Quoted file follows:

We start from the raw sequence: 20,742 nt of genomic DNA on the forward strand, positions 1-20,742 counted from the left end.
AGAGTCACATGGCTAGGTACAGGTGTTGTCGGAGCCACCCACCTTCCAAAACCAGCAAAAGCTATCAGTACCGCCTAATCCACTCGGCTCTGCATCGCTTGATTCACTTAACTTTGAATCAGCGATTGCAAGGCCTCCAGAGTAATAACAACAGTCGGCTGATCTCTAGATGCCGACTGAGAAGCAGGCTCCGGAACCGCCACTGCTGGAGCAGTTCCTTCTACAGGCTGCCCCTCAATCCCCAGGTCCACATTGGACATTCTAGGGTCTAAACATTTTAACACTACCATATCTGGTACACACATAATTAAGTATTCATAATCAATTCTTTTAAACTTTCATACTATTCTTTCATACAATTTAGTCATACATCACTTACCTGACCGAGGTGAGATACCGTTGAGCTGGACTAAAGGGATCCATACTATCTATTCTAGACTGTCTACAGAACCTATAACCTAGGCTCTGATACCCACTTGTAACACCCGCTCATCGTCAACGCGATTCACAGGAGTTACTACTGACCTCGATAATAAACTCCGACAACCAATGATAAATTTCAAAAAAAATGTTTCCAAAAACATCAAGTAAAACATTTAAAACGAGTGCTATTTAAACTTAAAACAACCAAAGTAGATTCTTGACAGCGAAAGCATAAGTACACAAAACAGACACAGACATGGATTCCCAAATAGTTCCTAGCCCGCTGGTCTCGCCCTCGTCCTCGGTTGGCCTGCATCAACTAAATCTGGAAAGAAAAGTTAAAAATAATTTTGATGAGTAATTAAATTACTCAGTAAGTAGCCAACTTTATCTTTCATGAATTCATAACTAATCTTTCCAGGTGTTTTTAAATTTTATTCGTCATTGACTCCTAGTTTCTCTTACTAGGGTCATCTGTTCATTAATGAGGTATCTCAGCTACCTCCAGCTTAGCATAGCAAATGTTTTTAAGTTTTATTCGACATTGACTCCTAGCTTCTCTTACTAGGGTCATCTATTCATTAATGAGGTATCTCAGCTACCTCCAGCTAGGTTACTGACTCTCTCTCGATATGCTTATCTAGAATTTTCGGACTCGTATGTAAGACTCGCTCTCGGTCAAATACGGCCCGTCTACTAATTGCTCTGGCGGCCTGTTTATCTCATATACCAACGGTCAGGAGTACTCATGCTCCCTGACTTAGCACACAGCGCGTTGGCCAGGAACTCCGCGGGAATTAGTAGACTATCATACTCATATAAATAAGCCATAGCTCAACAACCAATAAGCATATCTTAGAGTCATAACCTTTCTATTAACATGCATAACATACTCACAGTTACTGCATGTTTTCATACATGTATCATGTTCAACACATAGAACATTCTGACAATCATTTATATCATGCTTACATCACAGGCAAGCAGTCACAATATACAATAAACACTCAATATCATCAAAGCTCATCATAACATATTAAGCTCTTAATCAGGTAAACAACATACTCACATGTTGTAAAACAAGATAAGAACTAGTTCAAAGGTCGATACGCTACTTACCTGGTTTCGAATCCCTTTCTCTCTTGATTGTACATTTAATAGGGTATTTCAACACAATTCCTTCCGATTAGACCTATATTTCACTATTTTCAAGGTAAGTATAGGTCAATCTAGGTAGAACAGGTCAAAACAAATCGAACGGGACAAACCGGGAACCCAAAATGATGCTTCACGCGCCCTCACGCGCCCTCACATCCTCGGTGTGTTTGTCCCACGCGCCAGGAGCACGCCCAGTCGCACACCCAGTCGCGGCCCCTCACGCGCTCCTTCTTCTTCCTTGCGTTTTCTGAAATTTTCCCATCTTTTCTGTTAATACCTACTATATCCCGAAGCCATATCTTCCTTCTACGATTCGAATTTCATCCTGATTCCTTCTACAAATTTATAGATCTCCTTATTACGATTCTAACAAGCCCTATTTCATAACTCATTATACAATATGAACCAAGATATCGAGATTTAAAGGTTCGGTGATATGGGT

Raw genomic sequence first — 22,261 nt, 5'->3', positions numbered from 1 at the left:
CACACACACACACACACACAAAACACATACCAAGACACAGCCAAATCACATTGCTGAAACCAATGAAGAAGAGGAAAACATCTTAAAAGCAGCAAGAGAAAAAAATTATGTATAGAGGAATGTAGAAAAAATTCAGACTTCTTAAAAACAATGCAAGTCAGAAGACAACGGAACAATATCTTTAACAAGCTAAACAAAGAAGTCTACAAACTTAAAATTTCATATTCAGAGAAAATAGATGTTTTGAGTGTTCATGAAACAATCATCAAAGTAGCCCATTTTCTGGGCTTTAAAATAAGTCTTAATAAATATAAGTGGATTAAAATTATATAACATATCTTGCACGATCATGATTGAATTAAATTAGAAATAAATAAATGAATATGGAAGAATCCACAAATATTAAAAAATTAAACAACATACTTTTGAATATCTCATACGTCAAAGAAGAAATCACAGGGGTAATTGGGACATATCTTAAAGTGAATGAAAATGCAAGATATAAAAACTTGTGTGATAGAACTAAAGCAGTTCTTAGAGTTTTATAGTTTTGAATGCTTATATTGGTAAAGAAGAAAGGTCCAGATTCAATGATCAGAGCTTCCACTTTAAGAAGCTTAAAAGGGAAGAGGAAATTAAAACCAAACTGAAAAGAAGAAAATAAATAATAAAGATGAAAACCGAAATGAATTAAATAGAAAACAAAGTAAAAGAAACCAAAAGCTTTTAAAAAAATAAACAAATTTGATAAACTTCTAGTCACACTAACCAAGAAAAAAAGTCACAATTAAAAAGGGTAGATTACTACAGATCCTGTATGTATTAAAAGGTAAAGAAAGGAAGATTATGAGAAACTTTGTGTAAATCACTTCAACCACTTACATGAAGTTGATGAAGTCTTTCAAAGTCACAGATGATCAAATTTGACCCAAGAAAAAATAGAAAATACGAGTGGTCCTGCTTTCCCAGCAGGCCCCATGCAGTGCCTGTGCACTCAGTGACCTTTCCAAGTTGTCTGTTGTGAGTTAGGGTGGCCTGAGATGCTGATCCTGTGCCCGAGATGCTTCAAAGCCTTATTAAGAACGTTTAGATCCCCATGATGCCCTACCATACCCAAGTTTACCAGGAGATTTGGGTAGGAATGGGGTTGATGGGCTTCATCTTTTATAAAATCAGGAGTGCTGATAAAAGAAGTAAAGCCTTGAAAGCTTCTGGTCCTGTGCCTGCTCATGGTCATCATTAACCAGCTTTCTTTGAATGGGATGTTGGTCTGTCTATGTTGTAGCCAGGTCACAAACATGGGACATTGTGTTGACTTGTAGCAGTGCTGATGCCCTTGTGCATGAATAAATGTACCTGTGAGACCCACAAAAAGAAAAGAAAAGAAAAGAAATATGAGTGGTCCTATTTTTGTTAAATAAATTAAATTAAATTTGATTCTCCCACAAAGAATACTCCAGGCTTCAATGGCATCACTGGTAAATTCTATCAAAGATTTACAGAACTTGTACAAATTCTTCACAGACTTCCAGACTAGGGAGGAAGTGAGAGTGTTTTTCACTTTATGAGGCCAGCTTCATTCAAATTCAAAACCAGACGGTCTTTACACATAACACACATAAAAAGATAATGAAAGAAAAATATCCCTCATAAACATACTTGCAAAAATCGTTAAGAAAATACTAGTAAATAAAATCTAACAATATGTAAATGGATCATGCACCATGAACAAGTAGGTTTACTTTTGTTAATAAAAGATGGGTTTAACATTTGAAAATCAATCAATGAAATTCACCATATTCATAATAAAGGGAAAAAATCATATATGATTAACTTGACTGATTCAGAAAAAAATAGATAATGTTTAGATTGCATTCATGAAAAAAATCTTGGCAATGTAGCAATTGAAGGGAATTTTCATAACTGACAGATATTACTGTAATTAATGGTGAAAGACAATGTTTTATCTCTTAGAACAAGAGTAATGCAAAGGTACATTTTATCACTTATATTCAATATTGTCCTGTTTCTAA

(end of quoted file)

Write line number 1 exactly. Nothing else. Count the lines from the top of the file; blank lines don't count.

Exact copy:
We start from the raw sequence: 20,742 nt of genomic DNA on the forward strand, positions 1-20,742 counted from the left end.